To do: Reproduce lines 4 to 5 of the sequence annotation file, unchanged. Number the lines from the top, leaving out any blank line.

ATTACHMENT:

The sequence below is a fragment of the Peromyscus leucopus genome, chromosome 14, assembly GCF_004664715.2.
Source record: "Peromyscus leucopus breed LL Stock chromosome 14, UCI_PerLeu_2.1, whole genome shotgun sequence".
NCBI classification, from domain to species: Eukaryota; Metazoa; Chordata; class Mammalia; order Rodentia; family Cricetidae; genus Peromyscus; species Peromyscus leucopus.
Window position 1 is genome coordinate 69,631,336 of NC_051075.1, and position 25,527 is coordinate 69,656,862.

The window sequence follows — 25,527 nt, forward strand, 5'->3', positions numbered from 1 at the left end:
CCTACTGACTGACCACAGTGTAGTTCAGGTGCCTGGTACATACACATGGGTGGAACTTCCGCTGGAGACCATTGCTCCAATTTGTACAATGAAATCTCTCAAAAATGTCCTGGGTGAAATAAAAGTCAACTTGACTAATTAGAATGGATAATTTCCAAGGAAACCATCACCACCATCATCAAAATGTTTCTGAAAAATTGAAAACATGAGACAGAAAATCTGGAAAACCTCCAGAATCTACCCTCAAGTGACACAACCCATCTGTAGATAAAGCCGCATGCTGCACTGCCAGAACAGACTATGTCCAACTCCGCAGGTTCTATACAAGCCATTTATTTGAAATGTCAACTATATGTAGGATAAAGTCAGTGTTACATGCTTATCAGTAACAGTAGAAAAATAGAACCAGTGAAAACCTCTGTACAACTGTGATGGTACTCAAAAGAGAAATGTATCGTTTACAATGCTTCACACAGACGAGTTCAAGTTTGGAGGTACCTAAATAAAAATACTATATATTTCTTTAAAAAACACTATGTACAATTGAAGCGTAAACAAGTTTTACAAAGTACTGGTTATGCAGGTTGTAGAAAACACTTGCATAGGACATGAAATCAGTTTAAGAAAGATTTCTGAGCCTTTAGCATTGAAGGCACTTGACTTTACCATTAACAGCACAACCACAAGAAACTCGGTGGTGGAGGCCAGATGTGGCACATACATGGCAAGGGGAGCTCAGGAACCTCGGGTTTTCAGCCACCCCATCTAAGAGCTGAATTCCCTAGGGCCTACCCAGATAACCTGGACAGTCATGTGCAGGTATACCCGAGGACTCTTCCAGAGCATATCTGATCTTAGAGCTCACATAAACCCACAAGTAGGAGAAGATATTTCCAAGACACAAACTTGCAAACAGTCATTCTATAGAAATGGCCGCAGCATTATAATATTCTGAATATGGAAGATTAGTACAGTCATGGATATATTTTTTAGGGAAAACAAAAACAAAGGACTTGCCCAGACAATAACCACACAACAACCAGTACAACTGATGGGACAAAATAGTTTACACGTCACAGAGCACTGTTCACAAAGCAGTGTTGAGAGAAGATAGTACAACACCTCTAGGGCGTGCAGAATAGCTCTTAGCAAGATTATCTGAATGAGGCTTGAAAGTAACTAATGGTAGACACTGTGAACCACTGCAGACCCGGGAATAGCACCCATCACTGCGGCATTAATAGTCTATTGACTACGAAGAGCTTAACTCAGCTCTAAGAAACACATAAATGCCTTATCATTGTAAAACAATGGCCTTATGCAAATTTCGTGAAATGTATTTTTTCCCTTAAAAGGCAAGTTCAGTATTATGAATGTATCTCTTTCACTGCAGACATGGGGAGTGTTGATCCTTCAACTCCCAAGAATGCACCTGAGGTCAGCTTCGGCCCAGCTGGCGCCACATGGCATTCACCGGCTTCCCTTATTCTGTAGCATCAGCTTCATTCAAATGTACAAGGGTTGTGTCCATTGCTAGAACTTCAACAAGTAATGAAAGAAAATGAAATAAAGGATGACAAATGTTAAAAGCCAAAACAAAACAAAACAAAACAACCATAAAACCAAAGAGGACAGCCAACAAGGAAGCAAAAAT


Window position 1 is genome coordinate 69,631,336 of NC_051075.1, and position 25,527 is coordinate 69,656,862.

The window sequence follows — 25,527 nt, forward strand, 5'->3', positions numbered from 1 at the left end: